Remembering Pearl Harbor, the U.S. has postured its nuclear forces for the possibility of a bolt-out-of-the-blue first strike in which the Soviet Union would try to destroy all the U.S. forces that were targetable. We don’t expect such an attack today, but each side still keeps intercontinental and submarine-launched ballistic missiles carrying about 1,000 warheads in a launch-on-warning posture. Because the flight time of a ballistic missile is only 15 to 30 minutes, decisions that could result in hundreds of millions of deaths would have to be made within minutes. This creates a significant possibility of an accidental nuclear war or even hackers causing launches.
The U.S. does not need this posture to maintain deterrence, because it has about 800 warheads on untargetable submarines at sea at any time. If there is a nuclear war, however, U.S. Strategic Command and Russia’s Strategic Missile Forces want to be able to use their vulnerable land-based missiles before they can be destroyed. So the cold war may be over, but the Doomsday Machine that came out of the confrontation with the Soviets is still with us—and on a hair trigger.”
—Frank von Hippel, emeritus professor at the Woodrow Wilson School of Public and International Affairs at Princeton University and co-founder of Princeton’s Program on Science and Global Security
8. Will sex become obsolescent?
“No, but having sex to conceive babies is likely to become at least much less common. In 20 to 40 years we’ll be able to derive eggs and sperm from stem cells, probably the parents’ skin cells. This will allow easy preimplantation genetic diagnosis on a large number of embryos—or easy genome modification for those who want edited embryos instead of just selected ones.”
—Henry Greely, director of the Center for Law and the Biosciences at Stanford University
9. Could we one day replace all of the tissues in the human body through engineering?
“In 1995 Joseph Vacanti and I wrote for this magazine about advances in artificial pancreas technology, plastic-based tissues such as artificial skin and electronics that might permit blind people to see [see ‘Artificial Organs,’ by Robert Langer and Joseph P. Vacanti; Scientific American, September 1995]. All of these are coming to pass, either as real products or in clinical trials. Over the next few centuries it is quite possible that nearly every tissue in the body may be able to be replaced by such approaches. Creating or regenerating tissues such as those found in the brain, which is extremely complex and poorly understood, will take an enormous amount of research. The hope is, however, that research in this area will happen quickly enough to help with brain diseases such as Parkinson’s and Alzheimer’s.”
—Robert Langer, David H. Koch Institute Professor at the Massachusetts Institute of Technology
10. Can we avoid a “sixth extinction”?
“It can be slowed, then halted, if we take quick action. The greatest cause of species extinction is loss of habitat. That is why I’ve stressed an assembled global reserve occupying half the land and half the sea, as necessary, and in my book Half-Earth, I show how it can be done. With this initiative (and the development of a far better species-level ecosystem science than the one we have now), it will also be necessary to discover and characterize the 10 million or so species estimated to remain; we’ve only found and named two million to date. Overall, an extension of environmental science to include the living world should be, and I believe will be, a major initiative of science during the remainder of this century.”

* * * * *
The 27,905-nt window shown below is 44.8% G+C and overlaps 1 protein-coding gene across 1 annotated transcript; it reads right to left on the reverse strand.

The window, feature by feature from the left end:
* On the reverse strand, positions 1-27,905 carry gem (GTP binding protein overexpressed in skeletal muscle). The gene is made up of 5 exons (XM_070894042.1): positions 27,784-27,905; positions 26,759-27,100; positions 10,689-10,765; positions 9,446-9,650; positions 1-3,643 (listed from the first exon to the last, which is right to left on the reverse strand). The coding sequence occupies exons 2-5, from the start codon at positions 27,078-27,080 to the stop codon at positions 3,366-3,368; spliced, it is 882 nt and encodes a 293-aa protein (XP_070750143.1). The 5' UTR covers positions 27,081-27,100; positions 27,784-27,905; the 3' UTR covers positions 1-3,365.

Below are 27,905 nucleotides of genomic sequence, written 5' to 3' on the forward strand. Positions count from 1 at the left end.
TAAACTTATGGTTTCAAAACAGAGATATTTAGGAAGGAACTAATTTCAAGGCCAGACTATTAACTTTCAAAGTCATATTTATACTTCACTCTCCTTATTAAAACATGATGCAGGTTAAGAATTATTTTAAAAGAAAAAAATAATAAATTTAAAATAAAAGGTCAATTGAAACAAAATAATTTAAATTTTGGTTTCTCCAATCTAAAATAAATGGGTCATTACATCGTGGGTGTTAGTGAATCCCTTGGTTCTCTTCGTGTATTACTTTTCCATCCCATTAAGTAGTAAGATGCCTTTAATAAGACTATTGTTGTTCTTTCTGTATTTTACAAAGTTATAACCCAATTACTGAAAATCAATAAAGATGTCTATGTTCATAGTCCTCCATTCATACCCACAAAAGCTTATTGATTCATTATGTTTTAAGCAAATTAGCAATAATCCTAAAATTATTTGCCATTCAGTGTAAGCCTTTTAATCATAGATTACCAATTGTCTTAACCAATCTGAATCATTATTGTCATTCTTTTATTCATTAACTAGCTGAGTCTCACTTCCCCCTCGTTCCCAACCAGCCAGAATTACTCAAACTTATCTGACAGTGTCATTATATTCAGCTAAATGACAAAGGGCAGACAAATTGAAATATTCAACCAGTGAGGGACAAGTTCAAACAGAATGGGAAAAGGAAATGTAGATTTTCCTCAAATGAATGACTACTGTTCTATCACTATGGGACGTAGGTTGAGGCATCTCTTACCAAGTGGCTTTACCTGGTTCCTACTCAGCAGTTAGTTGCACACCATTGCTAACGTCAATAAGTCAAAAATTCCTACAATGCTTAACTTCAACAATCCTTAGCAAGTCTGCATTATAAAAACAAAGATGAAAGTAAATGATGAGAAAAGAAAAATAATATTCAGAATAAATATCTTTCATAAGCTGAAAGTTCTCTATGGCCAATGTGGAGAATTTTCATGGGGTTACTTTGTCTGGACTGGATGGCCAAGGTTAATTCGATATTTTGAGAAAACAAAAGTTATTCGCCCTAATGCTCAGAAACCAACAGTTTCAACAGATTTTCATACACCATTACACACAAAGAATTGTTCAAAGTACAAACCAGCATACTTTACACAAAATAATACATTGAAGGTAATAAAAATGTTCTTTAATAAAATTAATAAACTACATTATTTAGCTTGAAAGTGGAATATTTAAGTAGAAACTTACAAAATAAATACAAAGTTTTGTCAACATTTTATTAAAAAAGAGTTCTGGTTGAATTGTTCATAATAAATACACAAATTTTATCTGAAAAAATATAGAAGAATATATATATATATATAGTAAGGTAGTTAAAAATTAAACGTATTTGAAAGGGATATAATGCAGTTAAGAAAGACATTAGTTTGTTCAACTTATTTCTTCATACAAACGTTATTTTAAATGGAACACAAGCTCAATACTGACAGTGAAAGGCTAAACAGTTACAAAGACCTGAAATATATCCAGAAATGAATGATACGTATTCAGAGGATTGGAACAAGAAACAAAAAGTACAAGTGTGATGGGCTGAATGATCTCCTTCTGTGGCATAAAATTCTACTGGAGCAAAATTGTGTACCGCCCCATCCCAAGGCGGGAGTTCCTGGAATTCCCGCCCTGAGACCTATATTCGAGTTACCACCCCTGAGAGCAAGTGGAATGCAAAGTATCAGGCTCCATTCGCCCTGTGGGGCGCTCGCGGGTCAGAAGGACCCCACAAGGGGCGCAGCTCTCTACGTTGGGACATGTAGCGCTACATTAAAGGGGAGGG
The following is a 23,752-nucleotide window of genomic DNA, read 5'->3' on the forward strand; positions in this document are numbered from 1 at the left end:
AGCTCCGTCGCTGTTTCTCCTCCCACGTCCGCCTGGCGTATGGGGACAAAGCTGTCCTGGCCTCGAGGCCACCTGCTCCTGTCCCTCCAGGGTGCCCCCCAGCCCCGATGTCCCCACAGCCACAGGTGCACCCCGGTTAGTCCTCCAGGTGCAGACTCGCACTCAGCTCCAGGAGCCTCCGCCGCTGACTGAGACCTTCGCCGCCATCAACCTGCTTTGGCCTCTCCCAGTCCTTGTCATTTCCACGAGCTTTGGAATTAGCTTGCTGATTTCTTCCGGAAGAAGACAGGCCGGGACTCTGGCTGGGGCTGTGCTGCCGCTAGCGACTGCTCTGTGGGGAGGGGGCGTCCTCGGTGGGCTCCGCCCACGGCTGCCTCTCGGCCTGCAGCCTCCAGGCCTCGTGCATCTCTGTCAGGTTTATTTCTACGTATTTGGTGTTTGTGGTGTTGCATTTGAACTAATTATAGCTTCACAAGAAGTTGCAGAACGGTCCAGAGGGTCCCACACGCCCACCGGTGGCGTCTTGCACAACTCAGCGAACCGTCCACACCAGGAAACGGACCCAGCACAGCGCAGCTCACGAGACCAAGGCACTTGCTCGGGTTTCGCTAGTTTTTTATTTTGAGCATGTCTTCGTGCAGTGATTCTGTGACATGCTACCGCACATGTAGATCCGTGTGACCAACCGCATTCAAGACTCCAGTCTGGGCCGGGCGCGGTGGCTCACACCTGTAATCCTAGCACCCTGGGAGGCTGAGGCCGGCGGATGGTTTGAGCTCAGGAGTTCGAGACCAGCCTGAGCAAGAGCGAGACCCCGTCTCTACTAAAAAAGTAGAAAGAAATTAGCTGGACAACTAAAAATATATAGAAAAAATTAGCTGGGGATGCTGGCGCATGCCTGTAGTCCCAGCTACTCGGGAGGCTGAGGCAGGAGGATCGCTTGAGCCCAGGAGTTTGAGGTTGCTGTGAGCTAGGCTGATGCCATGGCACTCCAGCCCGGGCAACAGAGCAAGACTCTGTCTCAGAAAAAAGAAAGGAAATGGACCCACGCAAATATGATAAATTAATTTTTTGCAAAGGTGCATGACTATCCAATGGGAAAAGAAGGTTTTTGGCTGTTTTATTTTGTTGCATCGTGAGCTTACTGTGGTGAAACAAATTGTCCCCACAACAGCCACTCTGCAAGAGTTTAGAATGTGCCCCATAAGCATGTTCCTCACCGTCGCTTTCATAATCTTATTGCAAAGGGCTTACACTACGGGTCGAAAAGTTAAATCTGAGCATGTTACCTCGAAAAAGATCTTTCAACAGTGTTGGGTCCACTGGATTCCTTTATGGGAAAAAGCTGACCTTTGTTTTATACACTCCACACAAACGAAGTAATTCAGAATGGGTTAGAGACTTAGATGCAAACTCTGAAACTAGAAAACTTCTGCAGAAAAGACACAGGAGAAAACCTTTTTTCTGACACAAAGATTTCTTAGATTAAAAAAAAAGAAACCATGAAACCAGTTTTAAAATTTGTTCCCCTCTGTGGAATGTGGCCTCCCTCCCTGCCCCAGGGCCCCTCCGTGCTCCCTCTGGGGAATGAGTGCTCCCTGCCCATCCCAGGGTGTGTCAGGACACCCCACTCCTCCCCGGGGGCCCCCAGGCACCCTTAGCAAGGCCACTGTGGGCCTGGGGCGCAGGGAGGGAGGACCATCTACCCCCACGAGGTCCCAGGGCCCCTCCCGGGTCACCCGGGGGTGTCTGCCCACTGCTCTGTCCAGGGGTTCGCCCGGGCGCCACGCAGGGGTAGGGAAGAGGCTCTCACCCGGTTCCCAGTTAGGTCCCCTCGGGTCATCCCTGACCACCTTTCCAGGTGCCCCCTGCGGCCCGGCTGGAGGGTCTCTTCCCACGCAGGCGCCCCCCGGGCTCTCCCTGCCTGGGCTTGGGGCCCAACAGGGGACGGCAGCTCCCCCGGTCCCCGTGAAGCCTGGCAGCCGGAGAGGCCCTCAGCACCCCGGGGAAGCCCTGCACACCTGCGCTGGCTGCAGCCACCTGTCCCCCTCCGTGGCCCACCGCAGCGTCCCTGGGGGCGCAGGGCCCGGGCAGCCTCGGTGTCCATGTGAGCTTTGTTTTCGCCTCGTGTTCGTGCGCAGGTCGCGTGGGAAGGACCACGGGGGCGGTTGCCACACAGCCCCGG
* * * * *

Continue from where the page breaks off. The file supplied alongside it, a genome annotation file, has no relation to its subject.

—Edward O. Wilson, University Research Professor emeritus at Harvard University
11. Can we feed the planet without destroying it?
“Yes. Here’s what we need to do: reduce crop waste, consumer waste and meat consumption; integrate appropriate seed technologies and management practices; engage consumers about the challenges farmers face in both the developed and the developing world; increase public funding for agricultural research and development; and focus on advancing the socioeconomic and environmental aspects of farming that characterize sustainable agriculture.”
—Pamela Ronald, professor emerita in the Genome Center and the department of plant pathology at the University of California, Davis
12. Will we ever colonize outer space?
“That depends on the definition of ‘colonize.’ If landing robots qualifies, then we’ve already done it. If it means sending microbes from Earth and having them persist and maybe grow, then, unfortunately, it’s not unlikely that we’ve done that as well—possibly on Mars with the Phoenix spacecraft and almost certainly inside the Curiosity rover, which carries a heat source and was not fully baked the way Viking had been.
If it means having humans live elsewhere for a longer period of time, but not reproduce, then that’s something that might happen within the next 50 years or so. (Even some limited degree of reproduction might be feasible, recognizing that primates will be primates.) But if the idea is to construct a self-sustaining environment where humans can persist indefinitely with only modest help from Earth—the working definition of a ‘colony,’ according to the various European colonies outside of Europe—then I’d say this is very far in the future, if it’s possible at all. We currently have a very inadequate understanding of how to build closed ecosystems that are robust to perturbation by introduced organisms or nonbiological events (Biosphere 2, for example), and I suspect that the contained ecosystem problem will turn out to be much more challenging than the vast majority of space colonization advocates realize. There are a wide range of technical problems to solve, another being air handling. We haven’t bothered to colonize areas underwater on Earth yet. It’s far more challenging to colonize a place where there’s hardly any atmosphere at all.”
—Catharine A. Conley, NASA planetary protection officer